COLUMN: The XFL is here to stay… maybe

As of February 2020, the alternative, action-packed football league has returned — bringing with it a great deal of excitement and confusion.
New York Guardians tight end Jake Powell takes a hit from a Los Angeles Wildcat defender during a XFL game. | Photo courtesy of Facebook via XFL.

Sofi Zeman is a first-year journalism major at MU. She is an opinion columnist who writes about government and politics for The Maneater.

This January, WWE CEO Vince McMahon announced that he will be bringing back his league, the 2001-debuted XFL, for another attempt at standing success. The only issue is, no one really knows how to feel about this. Is the XFL here to stay?

For years, alternative major football leagues such as the Alliance of American Football and Arena Football League have struggled to succeed within the world of sports entertainment, unable to meet the standards of the National Football League. Every so often, patrons make an attempt at introducing a league with different rules and more action-packed games. They ultimately fail to stay around for long.

The XFL consists of eight major-city teams that are spread across the country in two conferences. When the league first came into the limelight, it set its focus on providing all the conflict and excitement that the regulations of the NFL could never give its viewers. For this reason, the game was all about violence and increased action. The whole point of the game was to give viewers an outlet to see what they really want in the offseason, while still having a core team to logistically root for during the NFL season.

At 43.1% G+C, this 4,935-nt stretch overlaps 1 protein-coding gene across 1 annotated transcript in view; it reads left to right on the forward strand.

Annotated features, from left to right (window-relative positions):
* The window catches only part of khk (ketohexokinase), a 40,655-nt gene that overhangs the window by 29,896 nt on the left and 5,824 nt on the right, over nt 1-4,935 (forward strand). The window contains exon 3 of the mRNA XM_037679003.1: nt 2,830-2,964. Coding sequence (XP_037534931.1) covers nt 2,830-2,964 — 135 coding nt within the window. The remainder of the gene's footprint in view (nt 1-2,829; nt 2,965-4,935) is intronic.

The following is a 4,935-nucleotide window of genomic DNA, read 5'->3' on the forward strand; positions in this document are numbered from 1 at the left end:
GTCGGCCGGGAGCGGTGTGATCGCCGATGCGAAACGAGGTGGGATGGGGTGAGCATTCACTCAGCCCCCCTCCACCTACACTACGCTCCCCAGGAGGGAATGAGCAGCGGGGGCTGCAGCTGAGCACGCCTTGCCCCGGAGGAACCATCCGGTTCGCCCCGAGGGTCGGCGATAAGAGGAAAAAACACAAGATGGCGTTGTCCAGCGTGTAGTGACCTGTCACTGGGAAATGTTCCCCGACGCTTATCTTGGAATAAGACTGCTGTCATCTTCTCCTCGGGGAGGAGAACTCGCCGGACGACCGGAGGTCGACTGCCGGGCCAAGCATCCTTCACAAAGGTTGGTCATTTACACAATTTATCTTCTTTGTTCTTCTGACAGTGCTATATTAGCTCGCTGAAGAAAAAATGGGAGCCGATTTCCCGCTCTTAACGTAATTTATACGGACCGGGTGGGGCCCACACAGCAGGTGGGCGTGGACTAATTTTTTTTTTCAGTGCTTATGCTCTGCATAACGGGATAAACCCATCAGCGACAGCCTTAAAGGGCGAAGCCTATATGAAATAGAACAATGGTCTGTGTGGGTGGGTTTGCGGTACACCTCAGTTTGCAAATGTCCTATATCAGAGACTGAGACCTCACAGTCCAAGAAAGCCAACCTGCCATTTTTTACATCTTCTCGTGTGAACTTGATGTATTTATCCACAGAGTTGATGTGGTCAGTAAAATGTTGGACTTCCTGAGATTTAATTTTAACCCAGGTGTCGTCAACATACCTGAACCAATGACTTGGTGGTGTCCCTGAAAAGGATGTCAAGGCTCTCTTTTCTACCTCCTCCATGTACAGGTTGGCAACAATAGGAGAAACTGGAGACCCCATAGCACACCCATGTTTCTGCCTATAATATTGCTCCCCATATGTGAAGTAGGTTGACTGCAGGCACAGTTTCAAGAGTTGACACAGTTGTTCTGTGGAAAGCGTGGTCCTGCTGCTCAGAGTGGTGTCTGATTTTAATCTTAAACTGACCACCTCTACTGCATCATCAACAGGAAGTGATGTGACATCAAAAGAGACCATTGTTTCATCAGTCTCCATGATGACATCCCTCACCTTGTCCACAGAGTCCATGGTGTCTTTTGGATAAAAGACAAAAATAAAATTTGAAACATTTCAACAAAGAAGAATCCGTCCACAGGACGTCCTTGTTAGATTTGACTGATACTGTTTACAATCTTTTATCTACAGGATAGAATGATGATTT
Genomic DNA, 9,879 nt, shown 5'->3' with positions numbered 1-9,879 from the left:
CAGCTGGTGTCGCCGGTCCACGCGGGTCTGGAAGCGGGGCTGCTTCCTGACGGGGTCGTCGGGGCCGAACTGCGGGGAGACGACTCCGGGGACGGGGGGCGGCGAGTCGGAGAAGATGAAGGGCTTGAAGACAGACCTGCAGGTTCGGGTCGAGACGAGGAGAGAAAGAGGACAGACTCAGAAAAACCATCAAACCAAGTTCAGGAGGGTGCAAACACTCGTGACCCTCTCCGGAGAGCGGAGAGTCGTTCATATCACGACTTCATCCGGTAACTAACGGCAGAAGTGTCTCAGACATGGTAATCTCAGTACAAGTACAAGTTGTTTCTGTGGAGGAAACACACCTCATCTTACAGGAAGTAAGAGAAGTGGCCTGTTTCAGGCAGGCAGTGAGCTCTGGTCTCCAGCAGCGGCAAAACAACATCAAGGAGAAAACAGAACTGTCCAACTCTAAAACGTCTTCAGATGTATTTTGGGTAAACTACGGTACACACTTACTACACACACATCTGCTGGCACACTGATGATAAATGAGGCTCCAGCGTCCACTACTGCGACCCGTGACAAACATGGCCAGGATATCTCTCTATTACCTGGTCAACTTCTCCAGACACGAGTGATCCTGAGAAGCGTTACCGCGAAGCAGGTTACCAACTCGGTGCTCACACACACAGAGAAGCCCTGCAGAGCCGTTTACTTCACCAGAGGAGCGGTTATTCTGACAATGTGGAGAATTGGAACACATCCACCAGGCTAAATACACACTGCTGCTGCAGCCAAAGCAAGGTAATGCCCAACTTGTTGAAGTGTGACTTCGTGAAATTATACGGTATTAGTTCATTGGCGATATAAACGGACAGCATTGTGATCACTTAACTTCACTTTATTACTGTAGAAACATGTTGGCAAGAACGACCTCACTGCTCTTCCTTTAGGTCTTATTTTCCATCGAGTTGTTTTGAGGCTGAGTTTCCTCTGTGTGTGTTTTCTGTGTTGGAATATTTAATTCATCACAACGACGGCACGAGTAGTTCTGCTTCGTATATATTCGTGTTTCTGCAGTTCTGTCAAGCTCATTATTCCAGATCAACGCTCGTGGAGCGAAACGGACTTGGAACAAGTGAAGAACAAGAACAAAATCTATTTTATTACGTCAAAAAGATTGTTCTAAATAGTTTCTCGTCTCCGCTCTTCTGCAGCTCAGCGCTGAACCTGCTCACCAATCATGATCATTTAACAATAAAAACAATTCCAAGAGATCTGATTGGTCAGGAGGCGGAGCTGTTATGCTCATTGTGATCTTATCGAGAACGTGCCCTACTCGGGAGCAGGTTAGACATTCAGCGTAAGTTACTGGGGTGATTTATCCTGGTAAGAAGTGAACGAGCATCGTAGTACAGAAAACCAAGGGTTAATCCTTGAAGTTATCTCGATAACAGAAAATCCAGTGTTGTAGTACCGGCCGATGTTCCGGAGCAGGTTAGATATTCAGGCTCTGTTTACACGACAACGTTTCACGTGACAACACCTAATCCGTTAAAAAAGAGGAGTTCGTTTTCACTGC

While this end goal remains the same, the game has since been reintroduced as a sport with significantly more structure than it had the first time around. In today’s XFL, penalties are called more than they used to be, but still comparatively fewer than the NFL.

In the traditional setting, referees make decisions on the field based on what they see. In the XFL, officials monitoring the game on a screen are able to see the entirety of the field. From there, they inform referees on what decisions to make. For this reason, there is more precision in making calls on the field. This not only aids in making the game fairer, but also quickens its pace. The feeling that the audience, players and officials are all learning the rules of this new game together makes the overall experience of the game more interesting.

So far, the league has received an overall positive response. The XFL gives sports fans in cities that don’t have an NFL team the new ability to join in the game-day festivities. On Sunday, Feb. 23 the St. Louis BattleHawks won its home opener against the New York Guardians with a score of 29-9. Though it was only the team’s second game, the stadium was filled with fans clad in BattleHawk blue. On March 1, the team played the Seattle Dragons in St. Louis.

Sideline interviews have become a fan-favorite occurrence in the revival of this league. Reporters are able to talk to sideline players in the middle of the game in order to get a scope on what to expect next. This real-time effect is something that truly sets the entertainment standard of the XFL apart from the NFL.

The future of the XFL is unclear. Some view this as merely an offseason substitute to the highest level of competition. The game still has a way to go but is definitely unlike any other alternative league that’s been introduced in the past.

Edited by Bryce Kolk |

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